Dead Rising 4 is now available on Steam

Dead Rising 4 debuted in December 2016 as a timed exclusive on the Microsoft Store, and overall we thought it was pretty good stuff. We described it in our review as a "sandboxy zombie-killing adventure that recaptures the series' fun," despite a few shortcomings—one of them being that it was only available on the Windows Store. Ironic, eh? But those contractual sands have now slipped through the hourglass of platform protectionism, which is an unnecessarily long way of saying you can now get it on Steam.

The Steam release comes with all free title updates, including My Bloody Valentine, two new difficulty levels ("Hard" and "Blackest Friday"), and the Street Fighter costume pack. The Dead Rising 4 season pass, with the Stocking Stuffer Holiday Pack, Frank Rising, and Super Ultra Dead Rising 4: Mini Golf, is also available for purchase. 

But the most notable thing about it is simply that you'll no longer require Windows 10 to play. Not that Windows 10 is bad (I actually quite like it), but Windows 7, as you can see in the Steam Hardware Survey, is still in widespread use. Here's what you'll need to play: 


  • OS: Windows 7 64-bit
  • Processor: Intel i5-2400 or AMD FX 6300
  • Memory: 6GB RAM
  • Graphics: Nvidia GeForce GTX 760 (2GB) or AMD Radeon HD 7850 (2GB)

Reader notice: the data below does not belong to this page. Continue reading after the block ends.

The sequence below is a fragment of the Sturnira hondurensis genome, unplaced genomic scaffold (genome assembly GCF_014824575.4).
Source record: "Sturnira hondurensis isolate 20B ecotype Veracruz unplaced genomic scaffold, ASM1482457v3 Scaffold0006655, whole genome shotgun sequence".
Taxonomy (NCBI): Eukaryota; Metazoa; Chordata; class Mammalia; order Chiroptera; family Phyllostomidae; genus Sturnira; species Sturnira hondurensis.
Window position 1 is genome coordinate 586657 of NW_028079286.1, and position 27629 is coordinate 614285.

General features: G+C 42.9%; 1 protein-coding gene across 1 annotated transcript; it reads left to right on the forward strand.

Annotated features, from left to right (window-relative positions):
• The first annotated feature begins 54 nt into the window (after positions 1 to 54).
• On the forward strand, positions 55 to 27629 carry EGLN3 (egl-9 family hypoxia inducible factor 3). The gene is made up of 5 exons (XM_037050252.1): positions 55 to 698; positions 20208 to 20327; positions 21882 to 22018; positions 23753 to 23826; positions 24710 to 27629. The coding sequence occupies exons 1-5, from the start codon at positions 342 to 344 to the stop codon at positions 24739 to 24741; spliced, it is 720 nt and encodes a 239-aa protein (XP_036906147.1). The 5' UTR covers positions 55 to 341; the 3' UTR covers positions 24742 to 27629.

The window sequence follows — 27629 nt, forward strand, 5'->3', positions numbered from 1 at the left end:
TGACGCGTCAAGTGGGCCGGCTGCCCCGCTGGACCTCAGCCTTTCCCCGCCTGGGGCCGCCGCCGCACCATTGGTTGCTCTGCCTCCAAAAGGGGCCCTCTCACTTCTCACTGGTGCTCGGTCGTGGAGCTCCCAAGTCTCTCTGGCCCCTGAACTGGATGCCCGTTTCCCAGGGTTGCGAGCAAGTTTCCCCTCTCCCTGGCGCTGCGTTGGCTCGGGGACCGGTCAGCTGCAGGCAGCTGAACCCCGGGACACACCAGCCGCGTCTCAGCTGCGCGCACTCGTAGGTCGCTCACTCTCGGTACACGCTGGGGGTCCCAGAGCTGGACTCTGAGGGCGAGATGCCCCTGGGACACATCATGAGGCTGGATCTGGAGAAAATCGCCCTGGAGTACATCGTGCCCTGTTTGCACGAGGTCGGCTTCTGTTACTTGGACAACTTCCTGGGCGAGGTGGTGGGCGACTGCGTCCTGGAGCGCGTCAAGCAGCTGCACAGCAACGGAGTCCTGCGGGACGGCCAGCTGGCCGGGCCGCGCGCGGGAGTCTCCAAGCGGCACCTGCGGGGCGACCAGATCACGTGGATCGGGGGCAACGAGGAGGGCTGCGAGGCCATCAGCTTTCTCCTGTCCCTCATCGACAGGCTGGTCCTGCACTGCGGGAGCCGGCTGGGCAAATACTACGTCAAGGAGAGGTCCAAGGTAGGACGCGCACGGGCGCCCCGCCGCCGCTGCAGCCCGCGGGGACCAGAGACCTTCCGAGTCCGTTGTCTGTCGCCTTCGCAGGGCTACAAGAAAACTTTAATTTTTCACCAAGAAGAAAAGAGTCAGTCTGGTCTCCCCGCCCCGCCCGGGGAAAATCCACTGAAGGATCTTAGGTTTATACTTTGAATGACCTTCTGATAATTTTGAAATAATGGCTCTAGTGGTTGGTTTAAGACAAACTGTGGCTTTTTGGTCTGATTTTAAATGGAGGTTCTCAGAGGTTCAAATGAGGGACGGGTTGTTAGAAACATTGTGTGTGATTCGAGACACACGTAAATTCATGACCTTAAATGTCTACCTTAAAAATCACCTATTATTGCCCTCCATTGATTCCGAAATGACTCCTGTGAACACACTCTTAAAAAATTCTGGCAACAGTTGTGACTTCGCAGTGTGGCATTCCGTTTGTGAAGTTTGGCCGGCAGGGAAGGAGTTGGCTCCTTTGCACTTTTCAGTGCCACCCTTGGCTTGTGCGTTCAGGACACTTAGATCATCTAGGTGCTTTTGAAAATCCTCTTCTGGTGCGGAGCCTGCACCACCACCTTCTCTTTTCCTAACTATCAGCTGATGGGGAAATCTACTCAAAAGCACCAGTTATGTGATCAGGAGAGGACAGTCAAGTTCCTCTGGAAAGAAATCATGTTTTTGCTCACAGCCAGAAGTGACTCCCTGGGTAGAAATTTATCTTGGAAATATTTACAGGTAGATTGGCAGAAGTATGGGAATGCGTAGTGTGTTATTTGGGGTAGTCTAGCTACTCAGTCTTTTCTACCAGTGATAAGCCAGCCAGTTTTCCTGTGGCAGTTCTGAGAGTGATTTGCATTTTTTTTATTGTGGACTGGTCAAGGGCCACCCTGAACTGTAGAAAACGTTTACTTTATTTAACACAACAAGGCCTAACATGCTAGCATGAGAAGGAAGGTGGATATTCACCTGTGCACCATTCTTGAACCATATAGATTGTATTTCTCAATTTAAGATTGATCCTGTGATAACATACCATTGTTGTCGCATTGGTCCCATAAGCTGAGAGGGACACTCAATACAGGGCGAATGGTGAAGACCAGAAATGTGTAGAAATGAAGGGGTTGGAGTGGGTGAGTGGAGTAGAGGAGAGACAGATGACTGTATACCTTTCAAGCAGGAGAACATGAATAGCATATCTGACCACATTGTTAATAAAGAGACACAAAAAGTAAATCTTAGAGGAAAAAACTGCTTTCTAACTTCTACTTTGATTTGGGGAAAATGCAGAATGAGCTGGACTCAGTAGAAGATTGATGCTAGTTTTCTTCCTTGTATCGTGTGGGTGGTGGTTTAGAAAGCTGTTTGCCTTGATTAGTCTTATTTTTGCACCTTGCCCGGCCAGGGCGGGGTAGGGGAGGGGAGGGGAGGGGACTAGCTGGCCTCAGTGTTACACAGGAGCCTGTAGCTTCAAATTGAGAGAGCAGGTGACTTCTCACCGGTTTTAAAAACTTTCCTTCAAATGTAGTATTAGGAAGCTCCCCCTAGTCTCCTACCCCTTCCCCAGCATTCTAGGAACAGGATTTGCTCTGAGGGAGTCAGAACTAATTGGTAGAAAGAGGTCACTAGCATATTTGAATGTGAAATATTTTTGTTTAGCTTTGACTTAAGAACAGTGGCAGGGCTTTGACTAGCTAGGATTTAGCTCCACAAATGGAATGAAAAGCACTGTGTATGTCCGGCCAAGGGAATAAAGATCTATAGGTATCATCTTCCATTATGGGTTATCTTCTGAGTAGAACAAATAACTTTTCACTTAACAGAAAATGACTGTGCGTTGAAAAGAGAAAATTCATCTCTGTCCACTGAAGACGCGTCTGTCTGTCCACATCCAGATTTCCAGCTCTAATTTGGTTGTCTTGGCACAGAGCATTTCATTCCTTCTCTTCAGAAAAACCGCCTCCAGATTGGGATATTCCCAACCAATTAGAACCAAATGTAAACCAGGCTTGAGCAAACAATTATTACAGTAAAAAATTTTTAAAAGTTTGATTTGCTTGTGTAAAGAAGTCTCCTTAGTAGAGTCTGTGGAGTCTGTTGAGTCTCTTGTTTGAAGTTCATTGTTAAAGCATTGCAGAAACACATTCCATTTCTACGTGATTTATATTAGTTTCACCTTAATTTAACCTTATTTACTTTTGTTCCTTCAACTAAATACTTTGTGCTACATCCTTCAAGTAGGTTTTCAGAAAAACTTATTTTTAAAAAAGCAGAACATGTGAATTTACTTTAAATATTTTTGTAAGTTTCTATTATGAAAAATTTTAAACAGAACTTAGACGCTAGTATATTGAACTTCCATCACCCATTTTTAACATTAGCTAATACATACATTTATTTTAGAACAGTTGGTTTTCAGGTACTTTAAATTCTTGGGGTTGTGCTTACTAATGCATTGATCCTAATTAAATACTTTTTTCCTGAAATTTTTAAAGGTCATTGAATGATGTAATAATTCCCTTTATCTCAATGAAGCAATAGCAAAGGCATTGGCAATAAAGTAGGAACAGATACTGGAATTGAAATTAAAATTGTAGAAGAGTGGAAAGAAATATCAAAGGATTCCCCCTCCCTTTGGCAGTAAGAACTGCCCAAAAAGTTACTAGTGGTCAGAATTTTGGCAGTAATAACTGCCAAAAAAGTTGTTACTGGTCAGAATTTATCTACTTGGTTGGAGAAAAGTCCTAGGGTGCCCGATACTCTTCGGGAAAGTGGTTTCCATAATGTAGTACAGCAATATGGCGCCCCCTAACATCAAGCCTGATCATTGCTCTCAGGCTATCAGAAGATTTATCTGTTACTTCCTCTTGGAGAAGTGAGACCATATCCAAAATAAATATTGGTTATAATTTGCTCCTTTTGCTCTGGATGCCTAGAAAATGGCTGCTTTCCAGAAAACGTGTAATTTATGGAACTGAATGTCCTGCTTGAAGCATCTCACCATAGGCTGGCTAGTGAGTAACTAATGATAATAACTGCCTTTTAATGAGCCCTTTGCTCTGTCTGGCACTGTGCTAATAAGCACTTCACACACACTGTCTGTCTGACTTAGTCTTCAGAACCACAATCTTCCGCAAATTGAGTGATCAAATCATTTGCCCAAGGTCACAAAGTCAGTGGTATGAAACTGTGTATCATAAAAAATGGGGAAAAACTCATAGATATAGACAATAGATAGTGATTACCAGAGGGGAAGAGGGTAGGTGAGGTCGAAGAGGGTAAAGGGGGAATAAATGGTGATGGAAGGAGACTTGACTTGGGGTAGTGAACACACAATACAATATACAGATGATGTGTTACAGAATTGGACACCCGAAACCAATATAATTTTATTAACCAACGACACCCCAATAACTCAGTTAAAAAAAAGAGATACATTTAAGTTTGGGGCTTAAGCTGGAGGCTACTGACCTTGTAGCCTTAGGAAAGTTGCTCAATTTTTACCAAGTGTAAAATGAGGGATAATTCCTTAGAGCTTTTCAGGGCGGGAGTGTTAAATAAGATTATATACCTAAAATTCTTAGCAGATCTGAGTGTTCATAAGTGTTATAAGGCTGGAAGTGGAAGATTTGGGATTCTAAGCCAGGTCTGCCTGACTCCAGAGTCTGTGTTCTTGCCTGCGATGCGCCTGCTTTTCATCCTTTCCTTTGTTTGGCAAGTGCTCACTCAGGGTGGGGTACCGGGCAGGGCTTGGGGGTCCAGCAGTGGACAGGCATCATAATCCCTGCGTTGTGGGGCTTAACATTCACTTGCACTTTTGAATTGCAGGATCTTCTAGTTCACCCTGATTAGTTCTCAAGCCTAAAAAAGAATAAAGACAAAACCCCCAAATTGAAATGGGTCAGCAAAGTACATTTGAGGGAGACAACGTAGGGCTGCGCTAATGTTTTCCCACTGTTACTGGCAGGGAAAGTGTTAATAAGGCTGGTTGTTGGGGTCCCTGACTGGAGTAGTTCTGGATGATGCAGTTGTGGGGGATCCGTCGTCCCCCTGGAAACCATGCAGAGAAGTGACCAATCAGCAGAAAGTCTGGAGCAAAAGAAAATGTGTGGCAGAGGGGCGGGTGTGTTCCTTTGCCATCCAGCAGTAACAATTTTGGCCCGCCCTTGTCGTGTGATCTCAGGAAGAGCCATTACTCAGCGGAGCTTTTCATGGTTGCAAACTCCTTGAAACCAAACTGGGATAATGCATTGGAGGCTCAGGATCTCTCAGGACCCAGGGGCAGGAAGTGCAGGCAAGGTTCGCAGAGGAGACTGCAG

• DirectX: Version 11
  • Storage: 50GB available space
  • Sound Card: DX11-compatible sound card


  • OS: Windows 10 64-bit
  • Processor: Intel i7-3770 or AMD FX 8350
  • Memory: 8GB RAM
  • Graphics: Nvidia GeForce GTX 970 (4GB) or AMD Radeon R9 290 (4GB)
  • DirectX: Version 11
  • Storage: 50 GB available space
  • Sound Card: DX11-compatible sound card

Dead Rising 4 on Steam goes for $60/£40/€60, while the season pass will set you back another $20/£16/€20.

Andy Chalk

Andy has been gaming on PCs from the very beginning, starting as a youngster with text adventures and primitive action games on a cassette-based TRS80. From there he graduated to the glory days of Sierra Online adventures and Microprose sims, ran a local BBS, learned how to build PCs, and developed a longstanding love of RPGs, immersive sims, and shooters. He began writing videogame news in 2007 for The Escapist and somehow managed to avoid getting fired until 2014, when he joined the storied ranks of PC Gamer. He covers all aspects of the industry, from new game announcements and patch notes to legal disputes, Twitch beefs, esports, and Henry Cavill. Lots of Henry Cavill.